Assume that you are developing an application that creates some kind of fancy HTML report for its users. When it comes down to writing your unit tests, you have two choices:
- You test the generated report against a complete report prepared beforehand.
- You parse the HTML document and test parts of it separately.
The first choice seems to be simple at first glance, because you have manually validated that the prepared report is correct. Writing such kind of tests is also easy as it boils down to the following pattern:
String preparedReport = loadReportFromSomeWhere(); assertThat(generatedReport, is(preparedReport));
But what happens when you change a small part of the report generating code? You will have to change probably some or even all of the prepared reports. Hence the second choice is in these cases the better one, as you only have to adjust the test cases that are affected (and that you would have to change anyhow).
To demonstrate how jsoup can be used, we assume that our application has a simple
HtmlReport class that can be used to create a valid HTML document using the builder pattern (https://en.wikipedia.org/wiki/Builder_pattern):
String html = HtmlReport.create() .addHeader1("title", "Testing HTML documents with jsoup") .addSection("intro", "This section explains what the text is all about.") .addHeader2("jsoup", "jsoup in a nutshell") .addSection("pjsopu", "This section explains jsoup in detail.") .addList("jsoup_adv", Arrays.asList("find data using CSS selectors", "manipulate HTML elements")) .build();
To keep it simple, the report just consists of a header element (
h1) followed by a section (
p) and a paragraph with a header
h2 that contains an HTML list (
ul). The first argument to each method is the id of the HTML element. This way we can use it later on to address exactly the element we want and beyond that support the formatting of all elements (the CSS designer will love us).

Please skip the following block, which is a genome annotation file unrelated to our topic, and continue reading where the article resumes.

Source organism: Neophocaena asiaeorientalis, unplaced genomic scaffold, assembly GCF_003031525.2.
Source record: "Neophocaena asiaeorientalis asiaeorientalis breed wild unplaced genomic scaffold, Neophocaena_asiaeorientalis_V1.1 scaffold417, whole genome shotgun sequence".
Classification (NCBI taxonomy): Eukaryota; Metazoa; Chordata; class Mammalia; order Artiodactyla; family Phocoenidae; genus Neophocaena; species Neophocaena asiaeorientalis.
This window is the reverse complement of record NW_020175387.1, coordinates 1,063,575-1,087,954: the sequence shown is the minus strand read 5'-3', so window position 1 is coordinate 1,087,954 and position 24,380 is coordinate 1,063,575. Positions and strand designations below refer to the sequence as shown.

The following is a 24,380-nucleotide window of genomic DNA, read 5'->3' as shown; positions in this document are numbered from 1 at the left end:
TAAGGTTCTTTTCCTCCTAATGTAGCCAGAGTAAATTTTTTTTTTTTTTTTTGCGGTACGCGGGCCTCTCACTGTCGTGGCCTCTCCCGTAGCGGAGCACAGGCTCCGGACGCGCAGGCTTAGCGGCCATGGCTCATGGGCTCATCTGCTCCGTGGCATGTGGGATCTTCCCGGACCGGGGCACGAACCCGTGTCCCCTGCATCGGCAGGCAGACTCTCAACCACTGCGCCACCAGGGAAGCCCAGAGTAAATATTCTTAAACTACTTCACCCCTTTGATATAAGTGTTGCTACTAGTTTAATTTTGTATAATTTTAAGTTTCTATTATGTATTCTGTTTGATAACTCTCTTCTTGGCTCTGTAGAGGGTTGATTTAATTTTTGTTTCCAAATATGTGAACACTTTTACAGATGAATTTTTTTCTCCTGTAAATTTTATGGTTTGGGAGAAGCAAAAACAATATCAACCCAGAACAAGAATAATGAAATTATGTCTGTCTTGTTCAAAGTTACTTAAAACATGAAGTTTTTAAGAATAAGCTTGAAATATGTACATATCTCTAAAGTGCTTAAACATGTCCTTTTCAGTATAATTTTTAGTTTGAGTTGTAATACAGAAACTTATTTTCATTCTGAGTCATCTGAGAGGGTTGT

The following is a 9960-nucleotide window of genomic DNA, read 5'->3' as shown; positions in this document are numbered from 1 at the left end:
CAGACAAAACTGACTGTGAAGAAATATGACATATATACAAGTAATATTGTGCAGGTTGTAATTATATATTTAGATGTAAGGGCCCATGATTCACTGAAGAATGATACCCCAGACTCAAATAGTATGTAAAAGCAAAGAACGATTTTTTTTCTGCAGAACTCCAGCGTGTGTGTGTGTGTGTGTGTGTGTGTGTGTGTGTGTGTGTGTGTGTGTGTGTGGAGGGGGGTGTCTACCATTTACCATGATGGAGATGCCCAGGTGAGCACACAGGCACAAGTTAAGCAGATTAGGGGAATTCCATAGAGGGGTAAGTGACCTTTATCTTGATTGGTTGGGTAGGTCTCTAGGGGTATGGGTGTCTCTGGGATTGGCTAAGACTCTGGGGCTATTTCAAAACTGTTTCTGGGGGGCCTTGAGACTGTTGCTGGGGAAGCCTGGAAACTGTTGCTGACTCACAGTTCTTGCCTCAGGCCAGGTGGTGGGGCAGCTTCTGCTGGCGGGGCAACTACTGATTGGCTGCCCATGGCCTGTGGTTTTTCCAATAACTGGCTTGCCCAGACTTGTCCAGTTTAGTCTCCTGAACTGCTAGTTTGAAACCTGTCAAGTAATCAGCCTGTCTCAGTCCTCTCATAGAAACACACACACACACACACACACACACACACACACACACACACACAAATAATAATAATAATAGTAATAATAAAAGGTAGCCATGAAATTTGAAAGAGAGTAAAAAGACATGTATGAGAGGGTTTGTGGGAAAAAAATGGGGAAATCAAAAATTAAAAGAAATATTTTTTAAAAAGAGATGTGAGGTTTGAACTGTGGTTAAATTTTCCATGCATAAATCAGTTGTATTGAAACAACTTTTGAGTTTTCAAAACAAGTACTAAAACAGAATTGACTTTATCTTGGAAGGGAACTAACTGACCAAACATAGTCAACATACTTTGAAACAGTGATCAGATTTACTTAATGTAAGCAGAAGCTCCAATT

The first thing we want to test is that the document contains an
h2 element with id “title”:
<h1 id="title">Testing HTML documents with jsoup</h1>
Using jsoup this verification becomes a two liner:
Document doc = Jsoup.parse(html); assertThat(doc.select("h1#title").text(), is("Testing HTML documents with jsoup"));
While we let jsoup parse the document in the first line, we can use the provided method
select() to query for the element using the selector
h1#title, i.e. we are asking for an
h1 element with id
title. The same way we can assure that we have a paragraph with the correct content:
assertThat(doc.select("p#intro").text(), is("This section explains what the text is all about."));
A little bit more tricky is to verify that the list with id
jsoup_adv is written in the correct order. For that we have to use the pseudo selector
:eq(n) that allows use to query for a specific index position of a sibling:
assertThat(doc.select("ul#jsoup_adv > li:eq(0)").text(), is("find data using CSS selectors")); assertThat(doc.select("ul#jsoup_adv > li:eq(1)").text(), is("manipulate HTML elements"));
ul#jsoup_adv > li:eq(0) asks for the first (
li elements that is a direct child of an
ul element with id
Beyond that one can even use regular expression to find for example all
h2 elements whose text ends with the string “nutshell”:
Conclusion: Using jsoup for parsing HTML documents in junit tests makes the verification of HTML documents much easier and robust. If one is used to and likes CSS selectors like they are used by jquery, then jsoup is worth a look.